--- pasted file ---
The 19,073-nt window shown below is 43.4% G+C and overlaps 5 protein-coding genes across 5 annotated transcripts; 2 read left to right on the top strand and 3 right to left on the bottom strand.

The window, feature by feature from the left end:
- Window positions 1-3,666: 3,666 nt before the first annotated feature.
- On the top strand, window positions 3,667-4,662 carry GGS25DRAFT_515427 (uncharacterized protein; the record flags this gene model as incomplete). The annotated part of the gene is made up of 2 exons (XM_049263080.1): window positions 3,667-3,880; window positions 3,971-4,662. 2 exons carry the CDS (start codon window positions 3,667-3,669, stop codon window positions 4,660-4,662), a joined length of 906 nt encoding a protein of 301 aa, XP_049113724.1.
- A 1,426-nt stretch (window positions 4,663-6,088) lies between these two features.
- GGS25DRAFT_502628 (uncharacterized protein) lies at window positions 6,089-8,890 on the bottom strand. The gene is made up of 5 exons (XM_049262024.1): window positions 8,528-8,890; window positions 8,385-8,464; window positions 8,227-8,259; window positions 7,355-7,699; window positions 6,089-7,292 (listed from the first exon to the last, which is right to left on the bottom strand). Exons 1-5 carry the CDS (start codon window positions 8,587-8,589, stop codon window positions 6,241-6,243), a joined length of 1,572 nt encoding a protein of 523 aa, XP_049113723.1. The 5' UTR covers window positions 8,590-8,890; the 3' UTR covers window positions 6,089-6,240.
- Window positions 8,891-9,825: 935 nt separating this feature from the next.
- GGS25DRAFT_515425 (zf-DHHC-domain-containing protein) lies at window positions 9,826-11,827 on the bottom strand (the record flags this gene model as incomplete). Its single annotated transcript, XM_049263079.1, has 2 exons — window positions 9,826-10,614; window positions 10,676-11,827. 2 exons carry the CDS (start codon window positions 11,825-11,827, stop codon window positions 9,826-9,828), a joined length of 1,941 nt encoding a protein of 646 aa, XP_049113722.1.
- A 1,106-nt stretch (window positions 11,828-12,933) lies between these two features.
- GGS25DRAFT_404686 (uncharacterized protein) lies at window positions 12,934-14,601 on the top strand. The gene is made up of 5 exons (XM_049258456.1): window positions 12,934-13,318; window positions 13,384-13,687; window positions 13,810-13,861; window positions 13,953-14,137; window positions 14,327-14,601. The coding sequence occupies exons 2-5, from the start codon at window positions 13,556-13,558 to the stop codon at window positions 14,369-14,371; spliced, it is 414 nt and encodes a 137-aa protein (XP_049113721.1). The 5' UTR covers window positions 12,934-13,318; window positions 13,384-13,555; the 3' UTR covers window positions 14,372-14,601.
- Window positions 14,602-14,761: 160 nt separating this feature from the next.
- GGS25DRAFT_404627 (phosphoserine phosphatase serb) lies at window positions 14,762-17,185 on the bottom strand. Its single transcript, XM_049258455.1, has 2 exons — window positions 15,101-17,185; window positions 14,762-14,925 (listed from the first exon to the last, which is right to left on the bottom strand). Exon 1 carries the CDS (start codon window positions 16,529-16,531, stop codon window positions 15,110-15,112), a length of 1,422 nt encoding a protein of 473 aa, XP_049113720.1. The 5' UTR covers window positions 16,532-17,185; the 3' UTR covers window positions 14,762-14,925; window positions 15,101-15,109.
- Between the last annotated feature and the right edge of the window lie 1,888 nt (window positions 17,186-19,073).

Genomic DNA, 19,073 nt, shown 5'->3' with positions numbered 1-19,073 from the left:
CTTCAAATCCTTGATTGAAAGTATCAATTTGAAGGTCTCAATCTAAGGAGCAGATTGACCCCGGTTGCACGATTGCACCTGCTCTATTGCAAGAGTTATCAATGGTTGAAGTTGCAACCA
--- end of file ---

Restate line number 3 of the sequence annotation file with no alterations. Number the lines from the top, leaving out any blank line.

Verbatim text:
- Window positions 1-3,666: 3,666 nt before the first annotated feature.